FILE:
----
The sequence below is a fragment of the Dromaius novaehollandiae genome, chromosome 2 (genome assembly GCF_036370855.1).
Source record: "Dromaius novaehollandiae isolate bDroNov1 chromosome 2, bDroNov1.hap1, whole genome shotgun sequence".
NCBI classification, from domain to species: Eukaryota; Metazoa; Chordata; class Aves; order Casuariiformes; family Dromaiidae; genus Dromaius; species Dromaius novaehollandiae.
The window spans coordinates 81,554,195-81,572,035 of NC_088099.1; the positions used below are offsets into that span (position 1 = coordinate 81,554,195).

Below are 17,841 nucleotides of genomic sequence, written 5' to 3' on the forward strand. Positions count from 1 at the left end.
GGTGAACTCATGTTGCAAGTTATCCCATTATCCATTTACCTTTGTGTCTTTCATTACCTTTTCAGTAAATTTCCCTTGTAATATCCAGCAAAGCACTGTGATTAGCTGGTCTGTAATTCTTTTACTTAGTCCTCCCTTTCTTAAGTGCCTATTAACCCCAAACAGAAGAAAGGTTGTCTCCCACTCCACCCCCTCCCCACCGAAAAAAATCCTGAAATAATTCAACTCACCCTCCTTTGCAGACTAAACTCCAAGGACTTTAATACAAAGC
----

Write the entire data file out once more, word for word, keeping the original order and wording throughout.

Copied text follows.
The sequence below is a fragment of the Dromaius novaehollandiae genome, chromosome 2 (genome assembly GCF_036370855.1).
Source record: "Dromaius novaehollandiae isolate bDroNov1 chromosome 2, bDroNov1.hap1, whole genome shotgun sequence".
NCBI classification, from domain to species: Eukaryota; Metazoa; Chordata; class Aves; order Casuariiformes; family Dromaiidae; genus Dromaius; species Dromaius novaehollandiae.
The window spans coordinates 81,554,195-81,572,035 of NC_088099.1; the positions used below are offsets into that span (position 1 = coordinate 81,554,195).

Below are 17,841 nucleotides of genomic sequence, written 5' to 3' on the forward strand. Positions count from 1 at the left end.
GGTGAACTCATGTTGCAAGTTATCCCATTATCCATTTACCTTTGTGTCTTTCATTACCTTTTCAGTAAATTTCCCTTGTAATATCCAGCAAAGCACTGTGATTAGCTGGTCTGTAATTCTTTTACTTAGTCCTCCCTTTCTTAAGTGCCTATTAACCCCAAACAGAAGAAAGGTTGTCTCCCACTCCACCCCCTCCCCACCGAAAAAAATCCTGAAATAATTCAACTCACCCTCCTTTGCAGACTAAACTCCAAGGACTTTAATACAAAGC